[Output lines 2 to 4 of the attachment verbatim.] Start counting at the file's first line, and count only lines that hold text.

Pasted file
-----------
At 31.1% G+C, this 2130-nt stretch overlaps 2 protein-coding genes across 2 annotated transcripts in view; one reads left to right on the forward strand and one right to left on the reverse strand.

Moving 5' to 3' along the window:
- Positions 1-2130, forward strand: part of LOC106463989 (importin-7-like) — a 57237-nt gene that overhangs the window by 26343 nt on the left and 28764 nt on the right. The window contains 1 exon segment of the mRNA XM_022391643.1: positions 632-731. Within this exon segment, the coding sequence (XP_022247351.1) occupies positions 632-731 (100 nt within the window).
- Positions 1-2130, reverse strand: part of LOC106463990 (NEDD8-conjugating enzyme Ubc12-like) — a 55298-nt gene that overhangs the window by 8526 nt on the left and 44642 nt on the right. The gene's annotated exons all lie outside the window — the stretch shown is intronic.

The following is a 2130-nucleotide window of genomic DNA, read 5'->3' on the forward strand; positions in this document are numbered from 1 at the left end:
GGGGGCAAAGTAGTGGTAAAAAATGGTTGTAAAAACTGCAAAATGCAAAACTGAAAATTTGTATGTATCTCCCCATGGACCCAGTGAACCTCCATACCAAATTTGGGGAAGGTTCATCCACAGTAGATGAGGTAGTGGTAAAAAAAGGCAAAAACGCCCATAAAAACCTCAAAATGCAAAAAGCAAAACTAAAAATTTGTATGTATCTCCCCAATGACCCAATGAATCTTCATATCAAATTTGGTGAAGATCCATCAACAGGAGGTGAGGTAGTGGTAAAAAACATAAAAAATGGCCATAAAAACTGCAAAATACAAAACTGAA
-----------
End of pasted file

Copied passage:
Moving 5' to 3' along the window:
- Positions 1-2130, forward strand: part of LOC106463989 (importin-7-like) — a 57237-nt gene that overhangs the window by 26343 nt on the left and 28764 nt on the right. The window contains 1 exon segment of the mRNA XM_022391643.1: positions 632-731. Within this exon segment, the coding sequence (XP_022247351.1) occupies positions 632-731 (100 nt within the window).
- Positions 1-2130, reverse strand: part of LOC106463990 (NEDD8-conjugating enzyme Ubc12-like) — a 55298-nt gene that overhangs the window by 8526 nt on the left and 44642 nt on the right. The gene's annotated exons all lie outside the window — the stretch shown is intronic.